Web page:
Biz Beat

Stores taking varied stands on Black Friday/Thursday

Shoppers line up out outside the entrance to Vintage Faire Mall near the Apple store, waiting for it to open Thanksgiving night in 2010.
Shoppers line up out outside the entrance to Vintage Faire Mall near the Apple store, waiting for it to open Thanksgiving night in 2010. Modesto Bee file

Well, it’s a week and a half before Halloween. So let’s talk about Black Friday.

Vintage Faire Mall this week released its plan for holiday hours. It includes opening at 6 p.m. on Thanksgiving, Nov. 24. That’s an hour later than Macy’s, which announced this week that it will open at 5 p.m. Thanksgiving.

The mall will stay open through Black Friday, until 10 p.m.

When I worked retail, way back in the day, Black Friday was a big deal but it wasn’t the phenomenon it became. I remember thinking it was crazy I had to be at work at 7 a.m. to open at 8. Now, that’s halfway through the day. In 2010, Vintage Faire Mall decided to open at midnight on Black Friday. I headed out there, wondering if anybody would show up. Show up they did, in droves.

That enthusiasm – and the dollars spent – encouraged malls and stores to creep Black Friday ever backward into the day before it, Thanksgiving. It’s understandable: the historic kickoff to the holiday shopping season is vitally important to retailers who are increasingly competing with online sellers. But infringing on what’s considered the most American of holidays has come with a good amount of controversy: online petitions to Target, asking the retail giant to stay closed on Thanksgiving, garnered millions of signatures.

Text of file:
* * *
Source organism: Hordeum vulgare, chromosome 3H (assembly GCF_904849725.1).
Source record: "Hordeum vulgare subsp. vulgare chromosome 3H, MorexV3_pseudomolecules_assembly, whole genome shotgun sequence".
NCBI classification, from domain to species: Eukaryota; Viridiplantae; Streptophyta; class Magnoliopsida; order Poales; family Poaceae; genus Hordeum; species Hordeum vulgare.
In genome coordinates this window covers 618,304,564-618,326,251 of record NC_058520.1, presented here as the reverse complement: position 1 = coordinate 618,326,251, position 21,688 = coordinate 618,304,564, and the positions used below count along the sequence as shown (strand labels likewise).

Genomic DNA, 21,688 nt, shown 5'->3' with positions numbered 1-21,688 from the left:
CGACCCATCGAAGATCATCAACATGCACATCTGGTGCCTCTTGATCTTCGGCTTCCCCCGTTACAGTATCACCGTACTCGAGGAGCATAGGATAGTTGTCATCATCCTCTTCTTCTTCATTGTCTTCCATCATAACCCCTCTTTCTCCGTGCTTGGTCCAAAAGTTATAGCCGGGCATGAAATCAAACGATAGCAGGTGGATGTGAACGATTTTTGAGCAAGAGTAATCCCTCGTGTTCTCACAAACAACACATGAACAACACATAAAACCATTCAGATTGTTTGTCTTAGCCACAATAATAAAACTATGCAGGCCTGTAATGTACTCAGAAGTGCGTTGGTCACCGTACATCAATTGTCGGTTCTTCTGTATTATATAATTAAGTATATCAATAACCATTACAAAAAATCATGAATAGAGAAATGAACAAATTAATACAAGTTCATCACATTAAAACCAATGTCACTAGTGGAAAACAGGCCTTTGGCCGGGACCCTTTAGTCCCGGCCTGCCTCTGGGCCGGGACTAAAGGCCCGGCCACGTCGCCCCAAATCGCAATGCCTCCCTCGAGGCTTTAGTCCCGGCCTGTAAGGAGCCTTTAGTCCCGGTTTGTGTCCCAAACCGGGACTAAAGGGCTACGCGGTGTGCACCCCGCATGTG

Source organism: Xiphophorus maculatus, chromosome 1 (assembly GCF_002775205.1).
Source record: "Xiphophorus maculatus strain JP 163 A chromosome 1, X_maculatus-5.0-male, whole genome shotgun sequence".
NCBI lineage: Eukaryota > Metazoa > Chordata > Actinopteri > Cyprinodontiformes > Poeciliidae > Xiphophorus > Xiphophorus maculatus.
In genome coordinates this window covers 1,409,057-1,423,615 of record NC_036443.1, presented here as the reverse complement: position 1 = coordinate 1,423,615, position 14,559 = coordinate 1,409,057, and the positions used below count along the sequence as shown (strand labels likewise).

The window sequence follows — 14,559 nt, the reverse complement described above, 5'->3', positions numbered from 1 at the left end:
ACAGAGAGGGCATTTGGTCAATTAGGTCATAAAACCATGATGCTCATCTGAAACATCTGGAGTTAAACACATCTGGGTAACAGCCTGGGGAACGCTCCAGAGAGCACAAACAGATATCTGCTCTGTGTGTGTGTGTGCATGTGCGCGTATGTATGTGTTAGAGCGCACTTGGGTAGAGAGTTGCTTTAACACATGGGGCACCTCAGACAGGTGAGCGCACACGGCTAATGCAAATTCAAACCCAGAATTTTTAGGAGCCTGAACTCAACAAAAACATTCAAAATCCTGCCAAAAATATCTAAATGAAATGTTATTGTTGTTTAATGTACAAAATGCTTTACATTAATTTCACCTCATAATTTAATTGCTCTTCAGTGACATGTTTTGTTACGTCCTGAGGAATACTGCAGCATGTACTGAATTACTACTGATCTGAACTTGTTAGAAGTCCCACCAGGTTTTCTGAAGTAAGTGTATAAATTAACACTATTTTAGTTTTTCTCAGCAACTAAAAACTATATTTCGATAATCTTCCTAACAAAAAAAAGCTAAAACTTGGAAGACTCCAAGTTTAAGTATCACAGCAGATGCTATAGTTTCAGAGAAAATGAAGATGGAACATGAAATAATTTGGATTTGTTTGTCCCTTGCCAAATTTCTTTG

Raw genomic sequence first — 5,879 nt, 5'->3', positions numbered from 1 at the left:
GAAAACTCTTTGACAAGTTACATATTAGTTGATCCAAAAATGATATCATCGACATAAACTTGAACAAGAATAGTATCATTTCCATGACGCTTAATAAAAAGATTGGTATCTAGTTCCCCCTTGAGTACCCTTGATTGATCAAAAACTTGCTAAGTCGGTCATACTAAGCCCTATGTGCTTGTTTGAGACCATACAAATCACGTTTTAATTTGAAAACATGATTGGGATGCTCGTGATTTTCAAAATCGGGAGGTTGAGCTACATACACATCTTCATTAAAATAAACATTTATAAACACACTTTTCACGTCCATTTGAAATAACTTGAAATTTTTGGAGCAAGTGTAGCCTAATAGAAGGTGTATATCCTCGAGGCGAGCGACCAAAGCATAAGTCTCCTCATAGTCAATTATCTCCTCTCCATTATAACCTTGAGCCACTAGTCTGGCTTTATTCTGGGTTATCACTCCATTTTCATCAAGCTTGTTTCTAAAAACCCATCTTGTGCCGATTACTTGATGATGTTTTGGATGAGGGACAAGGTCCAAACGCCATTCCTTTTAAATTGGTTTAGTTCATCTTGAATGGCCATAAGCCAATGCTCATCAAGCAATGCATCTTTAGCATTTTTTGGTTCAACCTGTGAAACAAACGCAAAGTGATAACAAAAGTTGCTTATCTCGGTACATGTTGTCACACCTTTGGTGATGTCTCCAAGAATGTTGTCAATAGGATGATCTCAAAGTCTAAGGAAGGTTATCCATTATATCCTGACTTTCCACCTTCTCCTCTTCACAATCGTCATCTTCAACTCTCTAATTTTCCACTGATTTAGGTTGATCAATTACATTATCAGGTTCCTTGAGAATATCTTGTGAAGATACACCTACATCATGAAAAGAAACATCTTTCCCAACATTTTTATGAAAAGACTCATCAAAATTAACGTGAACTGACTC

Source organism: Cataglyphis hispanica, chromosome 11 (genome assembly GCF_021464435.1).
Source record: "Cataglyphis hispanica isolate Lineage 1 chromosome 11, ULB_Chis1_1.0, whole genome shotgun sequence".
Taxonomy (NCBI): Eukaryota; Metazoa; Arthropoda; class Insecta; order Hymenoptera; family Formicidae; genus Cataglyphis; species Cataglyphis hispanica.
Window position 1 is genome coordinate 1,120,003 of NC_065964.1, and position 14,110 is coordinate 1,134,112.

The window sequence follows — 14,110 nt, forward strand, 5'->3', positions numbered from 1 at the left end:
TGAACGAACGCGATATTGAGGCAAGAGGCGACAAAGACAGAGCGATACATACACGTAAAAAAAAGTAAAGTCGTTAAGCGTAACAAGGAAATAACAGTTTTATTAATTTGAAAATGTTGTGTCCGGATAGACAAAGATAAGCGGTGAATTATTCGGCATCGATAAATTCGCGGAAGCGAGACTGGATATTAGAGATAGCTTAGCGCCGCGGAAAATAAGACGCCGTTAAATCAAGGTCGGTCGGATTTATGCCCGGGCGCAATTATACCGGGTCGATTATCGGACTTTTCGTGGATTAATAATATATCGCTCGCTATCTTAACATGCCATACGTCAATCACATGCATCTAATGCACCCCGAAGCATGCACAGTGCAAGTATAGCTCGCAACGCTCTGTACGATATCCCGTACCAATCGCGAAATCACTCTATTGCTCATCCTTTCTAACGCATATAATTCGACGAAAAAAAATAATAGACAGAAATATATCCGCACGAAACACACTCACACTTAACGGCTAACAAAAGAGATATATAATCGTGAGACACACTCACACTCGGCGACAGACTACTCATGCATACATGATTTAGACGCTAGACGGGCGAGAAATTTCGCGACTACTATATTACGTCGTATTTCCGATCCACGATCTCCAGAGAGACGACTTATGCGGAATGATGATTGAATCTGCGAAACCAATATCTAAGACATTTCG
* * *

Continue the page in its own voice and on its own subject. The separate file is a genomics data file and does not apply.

There have been some changes. The Mall of America, the nation’s biggest shopping center, announced earlier this month it will remain closed on Thanksgiving. Other retailers, including Home Depot, Lowe’s, Burlington Stores and TJ Maxx made the same decision, according to the website theblackfriday.com, which tracks these things.

“We think Thanksgiving is a day for families and for people we care about,” Jill Renslow, the Bloomington, Minn., mall’s senior vice president of marketing, told The Associated Press. “We want to give this day back.”

That’s admirable, of course. But for some families, shopping has become as much a Thanksgiving tradition as turkey and stuffing. Target officials then said that they ask for volunteers to work the holiday – the additional pay surely serves as an incentive. And for all the vitriol aimed at retailers, there are plenty of people who regularly work holidays: public safety employees, health care workers, military members, restaurant workers, and movie theater employees, and ... journalists.

Target, Walmart and Best Buy have not announced their Thanksgiving plans yet. When they do, I will let you know.

So, what do you think? Head out and do some shopping on Thanksgiving, or stay home, watch football and have a nap?

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